By Ian Dunt
One of the biggest gay pride celebrations in the world is in danger of turning into a shambles, amid recrimination between organisers and the mayor's office.
The World Pride event, which is due to take place just three weeks before the Olympics, is being drastically curtailed amid claim and counter-claim from the Metropolitan police, festival organisers and City Hall.
“The actions of the authorities will turn what would have been a positive event for London into a PR disaster," said Peter Tatchell, who helped organise Britain’s first Gay Pride parade 40 years ago.
"Vast numbers of people will be left feeling let down and angry."
The advertised start time has been moved from 13:00 BST to 11:00 BST, a rally in Soho has been cancelled, floats have been banned and a post-parade event in Trafalgar Square has been shortened.
"These ill-advised decisions are likely to result in hundreds of thousands of people milling aimlessly around the West End," Tatchell added.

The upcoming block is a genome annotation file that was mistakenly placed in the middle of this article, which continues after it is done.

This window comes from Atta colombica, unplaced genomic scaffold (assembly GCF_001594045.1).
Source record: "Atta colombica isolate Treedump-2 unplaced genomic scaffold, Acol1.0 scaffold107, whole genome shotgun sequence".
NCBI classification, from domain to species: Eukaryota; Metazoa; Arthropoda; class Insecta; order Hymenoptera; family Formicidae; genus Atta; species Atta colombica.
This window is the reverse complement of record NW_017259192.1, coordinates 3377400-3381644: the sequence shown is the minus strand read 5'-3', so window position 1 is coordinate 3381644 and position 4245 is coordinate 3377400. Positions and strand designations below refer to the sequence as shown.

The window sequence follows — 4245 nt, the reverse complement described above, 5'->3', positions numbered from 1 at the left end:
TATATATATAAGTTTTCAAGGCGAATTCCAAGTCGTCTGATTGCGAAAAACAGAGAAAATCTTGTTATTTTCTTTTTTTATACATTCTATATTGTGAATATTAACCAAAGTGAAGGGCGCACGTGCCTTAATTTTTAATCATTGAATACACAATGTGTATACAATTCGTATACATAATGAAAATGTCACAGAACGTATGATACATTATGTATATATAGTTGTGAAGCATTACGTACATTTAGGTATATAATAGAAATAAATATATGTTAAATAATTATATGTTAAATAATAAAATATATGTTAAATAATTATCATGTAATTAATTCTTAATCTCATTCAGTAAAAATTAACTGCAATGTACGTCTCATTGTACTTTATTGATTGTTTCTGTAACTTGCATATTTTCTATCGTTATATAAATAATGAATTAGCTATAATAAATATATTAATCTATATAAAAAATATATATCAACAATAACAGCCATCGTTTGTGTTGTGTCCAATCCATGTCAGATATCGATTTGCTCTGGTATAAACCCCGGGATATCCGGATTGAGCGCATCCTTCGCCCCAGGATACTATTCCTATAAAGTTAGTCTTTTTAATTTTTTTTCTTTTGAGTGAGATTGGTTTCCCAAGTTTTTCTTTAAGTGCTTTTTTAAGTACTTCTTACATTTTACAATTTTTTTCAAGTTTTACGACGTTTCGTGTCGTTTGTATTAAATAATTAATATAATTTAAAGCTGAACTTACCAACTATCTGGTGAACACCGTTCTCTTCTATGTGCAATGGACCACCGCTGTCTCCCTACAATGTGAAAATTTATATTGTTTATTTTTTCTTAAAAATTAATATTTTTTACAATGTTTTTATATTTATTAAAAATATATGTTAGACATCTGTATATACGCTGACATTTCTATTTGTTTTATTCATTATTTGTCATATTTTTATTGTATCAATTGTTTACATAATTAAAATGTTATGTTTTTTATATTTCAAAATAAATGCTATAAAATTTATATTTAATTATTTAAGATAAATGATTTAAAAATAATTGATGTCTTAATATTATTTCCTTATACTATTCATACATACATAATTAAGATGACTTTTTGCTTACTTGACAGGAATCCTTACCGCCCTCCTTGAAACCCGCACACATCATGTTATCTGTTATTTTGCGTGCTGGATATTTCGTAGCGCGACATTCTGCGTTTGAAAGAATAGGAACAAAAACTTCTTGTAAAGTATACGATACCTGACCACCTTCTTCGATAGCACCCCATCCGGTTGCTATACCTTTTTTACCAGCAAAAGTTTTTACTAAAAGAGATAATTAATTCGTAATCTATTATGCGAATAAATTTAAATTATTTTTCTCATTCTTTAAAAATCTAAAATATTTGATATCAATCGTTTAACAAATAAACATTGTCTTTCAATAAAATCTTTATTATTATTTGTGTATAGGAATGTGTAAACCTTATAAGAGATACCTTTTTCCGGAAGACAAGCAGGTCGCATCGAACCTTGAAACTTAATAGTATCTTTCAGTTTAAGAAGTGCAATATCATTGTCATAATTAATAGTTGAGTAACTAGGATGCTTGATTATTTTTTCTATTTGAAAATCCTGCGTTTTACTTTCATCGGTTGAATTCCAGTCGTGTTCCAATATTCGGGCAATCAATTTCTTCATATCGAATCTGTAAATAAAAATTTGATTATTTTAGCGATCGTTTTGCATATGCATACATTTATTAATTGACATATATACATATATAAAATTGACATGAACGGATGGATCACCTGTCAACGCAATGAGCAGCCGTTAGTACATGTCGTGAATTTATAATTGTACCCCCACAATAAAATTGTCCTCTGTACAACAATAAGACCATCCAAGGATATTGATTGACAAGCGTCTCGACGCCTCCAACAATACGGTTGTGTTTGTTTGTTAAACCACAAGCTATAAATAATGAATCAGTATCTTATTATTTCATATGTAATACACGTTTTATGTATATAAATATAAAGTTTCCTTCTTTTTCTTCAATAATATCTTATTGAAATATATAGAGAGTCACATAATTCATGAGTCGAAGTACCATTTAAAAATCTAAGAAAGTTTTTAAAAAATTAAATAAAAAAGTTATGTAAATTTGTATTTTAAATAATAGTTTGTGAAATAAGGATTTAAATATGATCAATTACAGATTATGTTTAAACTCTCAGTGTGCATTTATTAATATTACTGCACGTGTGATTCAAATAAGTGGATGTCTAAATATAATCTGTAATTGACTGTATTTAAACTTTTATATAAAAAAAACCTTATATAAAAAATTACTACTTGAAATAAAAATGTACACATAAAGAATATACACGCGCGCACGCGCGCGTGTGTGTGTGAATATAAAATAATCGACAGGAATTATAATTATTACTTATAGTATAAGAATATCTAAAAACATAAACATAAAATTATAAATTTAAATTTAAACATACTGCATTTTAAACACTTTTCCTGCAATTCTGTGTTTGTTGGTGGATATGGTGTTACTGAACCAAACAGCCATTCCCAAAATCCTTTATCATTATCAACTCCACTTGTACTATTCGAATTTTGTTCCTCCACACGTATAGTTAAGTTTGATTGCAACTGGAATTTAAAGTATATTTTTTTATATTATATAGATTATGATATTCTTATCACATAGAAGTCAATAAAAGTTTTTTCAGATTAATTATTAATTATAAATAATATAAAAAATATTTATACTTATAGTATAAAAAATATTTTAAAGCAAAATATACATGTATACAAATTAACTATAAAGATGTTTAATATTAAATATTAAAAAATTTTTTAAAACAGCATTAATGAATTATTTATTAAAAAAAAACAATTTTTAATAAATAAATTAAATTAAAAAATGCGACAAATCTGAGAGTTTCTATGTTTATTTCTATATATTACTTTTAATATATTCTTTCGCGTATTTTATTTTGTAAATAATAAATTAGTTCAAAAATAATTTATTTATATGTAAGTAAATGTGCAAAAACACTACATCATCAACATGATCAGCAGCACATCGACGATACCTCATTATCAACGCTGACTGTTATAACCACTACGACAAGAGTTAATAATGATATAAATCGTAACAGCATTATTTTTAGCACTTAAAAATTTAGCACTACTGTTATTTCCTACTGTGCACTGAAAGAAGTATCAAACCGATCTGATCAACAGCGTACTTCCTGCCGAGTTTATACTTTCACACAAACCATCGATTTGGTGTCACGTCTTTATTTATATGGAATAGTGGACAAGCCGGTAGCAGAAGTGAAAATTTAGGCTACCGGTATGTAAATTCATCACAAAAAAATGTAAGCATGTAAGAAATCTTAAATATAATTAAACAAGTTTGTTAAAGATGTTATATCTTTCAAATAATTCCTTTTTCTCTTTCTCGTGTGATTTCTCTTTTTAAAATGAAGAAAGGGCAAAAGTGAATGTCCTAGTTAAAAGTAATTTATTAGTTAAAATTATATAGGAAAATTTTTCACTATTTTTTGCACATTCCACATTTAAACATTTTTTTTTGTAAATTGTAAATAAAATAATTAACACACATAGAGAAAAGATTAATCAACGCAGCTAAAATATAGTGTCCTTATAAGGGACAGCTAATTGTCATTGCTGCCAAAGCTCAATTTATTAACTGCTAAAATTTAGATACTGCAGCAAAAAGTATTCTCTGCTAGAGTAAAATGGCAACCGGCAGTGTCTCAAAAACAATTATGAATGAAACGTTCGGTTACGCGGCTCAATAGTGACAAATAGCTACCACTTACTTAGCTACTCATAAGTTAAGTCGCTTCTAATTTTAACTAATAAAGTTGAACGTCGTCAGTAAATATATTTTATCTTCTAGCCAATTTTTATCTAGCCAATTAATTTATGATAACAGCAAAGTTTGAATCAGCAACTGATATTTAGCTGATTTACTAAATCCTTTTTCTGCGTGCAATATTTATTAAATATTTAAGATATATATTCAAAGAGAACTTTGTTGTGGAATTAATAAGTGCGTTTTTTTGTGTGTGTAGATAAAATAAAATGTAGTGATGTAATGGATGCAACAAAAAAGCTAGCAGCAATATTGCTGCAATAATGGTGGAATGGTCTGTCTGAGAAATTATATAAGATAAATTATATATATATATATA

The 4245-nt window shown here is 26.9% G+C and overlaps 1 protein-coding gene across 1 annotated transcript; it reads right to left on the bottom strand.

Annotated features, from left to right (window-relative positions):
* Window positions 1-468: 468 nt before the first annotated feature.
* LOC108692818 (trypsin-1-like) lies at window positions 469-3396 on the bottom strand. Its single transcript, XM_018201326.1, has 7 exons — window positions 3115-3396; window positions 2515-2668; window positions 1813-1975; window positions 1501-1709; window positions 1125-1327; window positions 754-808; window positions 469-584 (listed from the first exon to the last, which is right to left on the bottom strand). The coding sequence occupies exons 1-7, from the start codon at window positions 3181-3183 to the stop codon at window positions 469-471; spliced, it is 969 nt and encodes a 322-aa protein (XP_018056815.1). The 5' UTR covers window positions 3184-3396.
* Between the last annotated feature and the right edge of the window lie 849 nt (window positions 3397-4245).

"It is a recipe for confusion and disruption."
The Mayor's Office insisted the decisions were not made by them, in a comment which directly contradicts sources inside the World Pride event.
"The mayor is very keen that Pride goes ahead and is working with all the relevant agencies and the organisers to ensure a safe and successful event," a spokesperson for Boris Johnson said.
But sources in World Pride insisted the moves were a joint decision between the police and City Hall.
The group appears to have been unable to guarantee upfront payment of suppliers, including safety equipment like crowd barriers – a condition imposed on the event by City Hall.
But insiders told politics.co.uk that City Hall had been more relaxed about the rule during previous Gay Pride events.
Without the ability to pay for supplies up front, organisers were forced to apply for a 'commissioner's order', which effectively turned the festival into a protest under police authority.
Critics warn the changes to the arrangements and the lack of organisation around the events will lead to thousands of people milling around the West End.
"The scheduled orderly parade could well descend into mayhem, with the much of central London becoming gridlocked for hours with vast confused crowds," Tatchell warned.
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By Ian Dunt
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